Every morning, before the sun goes up, Durga Kami brushes his teeth, puts on his uniform and walks for over an hour to get to school. His routine is not too different from that of other ten graders in Nepal. Except maybe for one thing: he is 68, and one of the country’s oldest students.
A father of six—and a grandfather of eight—Kami told Reuters he was forced out of school by poverty as a kid and never fulfilled his dream of teaching.
Following the death of his wife though, and to avoid a lonely life at home, he decided to go back to the classroom.
“To forget my sorrows I go to school,” Kami said in the interview.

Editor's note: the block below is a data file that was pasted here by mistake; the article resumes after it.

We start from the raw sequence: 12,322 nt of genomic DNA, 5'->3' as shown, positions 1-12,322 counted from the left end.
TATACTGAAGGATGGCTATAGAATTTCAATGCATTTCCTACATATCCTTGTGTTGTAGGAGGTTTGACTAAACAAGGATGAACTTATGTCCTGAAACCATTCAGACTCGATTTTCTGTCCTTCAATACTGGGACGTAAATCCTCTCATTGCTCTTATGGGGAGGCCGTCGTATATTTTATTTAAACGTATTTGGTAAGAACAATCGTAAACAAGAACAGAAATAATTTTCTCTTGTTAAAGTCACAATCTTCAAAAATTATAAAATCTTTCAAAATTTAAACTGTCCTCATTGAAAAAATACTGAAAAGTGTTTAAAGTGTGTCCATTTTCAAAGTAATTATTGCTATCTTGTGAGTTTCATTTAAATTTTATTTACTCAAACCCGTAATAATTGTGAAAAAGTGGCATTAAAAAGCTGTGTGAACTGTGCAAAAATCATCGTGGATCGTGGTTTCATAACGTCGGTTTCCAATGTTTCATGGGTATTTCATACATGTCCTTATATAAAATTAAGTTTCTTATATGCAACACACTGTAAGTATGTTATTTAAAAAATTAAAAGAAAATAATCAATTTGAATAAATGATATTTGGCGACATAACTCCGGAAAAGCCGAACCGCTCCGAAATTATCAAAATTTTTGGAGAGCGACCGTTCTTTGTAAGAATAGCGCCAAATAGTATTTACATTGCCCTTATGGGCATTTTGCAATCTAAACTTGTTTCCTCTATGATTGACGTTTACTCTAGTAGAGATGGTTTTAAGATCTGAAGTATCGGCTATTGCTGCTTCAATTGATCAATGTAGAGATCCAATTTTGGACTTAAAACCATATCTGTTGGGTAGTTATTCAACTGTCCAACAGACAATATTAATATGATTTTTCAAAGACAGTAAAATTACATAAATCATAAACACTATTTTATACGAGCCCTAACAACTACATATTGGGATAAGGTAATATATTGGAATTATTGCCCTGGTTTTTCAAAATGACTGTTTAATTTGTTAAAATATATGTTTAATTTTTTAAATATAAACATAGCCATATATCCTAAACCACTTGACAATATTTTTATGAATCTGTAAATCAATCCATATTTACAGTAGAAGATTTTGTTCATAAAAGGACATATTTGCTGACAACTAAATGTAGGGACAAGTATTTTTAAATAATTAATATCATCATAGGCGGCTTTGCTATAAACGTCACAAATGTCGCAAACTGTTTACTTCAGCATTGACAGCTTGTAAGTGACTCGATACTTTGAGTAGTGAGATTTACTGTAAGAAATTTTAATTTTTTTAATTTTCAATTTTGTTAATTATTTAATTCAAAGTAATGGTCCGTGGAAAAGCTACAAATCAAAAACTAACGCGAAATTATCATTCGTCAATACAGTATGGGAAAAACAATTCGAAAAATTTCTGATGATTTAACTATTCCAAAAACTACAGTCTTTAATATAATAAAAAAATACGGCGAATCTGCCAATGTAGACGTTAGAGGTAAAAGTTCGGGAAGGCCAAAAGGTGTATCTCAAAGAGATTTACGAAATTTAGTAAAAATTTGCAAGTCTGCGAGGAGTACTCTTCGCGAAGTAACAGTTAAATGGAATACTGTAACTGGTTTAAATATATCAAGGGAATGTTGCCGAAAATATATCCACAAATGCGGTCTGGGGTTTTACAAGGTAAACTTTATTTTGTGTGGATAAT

After his own kids had all left his hilltop home in Syangja district, 155 miles west of Nepal’s capital Katmandu, Kami first went to a primary school to learn how to read and write.
He then got a scholarship to attend the Shree Kala Bhairab higher secondary school, which gave him stationery and a uniform: white shirt, gray trousers and a tie.
Despite using a walking cane, Kami is eager to participate in all school activities — even volleyball. His 14- and 15-year-old classmates, initially wary of the “old man” sitting among them in the classroom, have grown to like him and started calling him “Baa,” or “father” in Nepali.
“If they see an old person with white beard like me studying in school they might get motivated as well,” he told Reuters, adding he hopes to study until his death.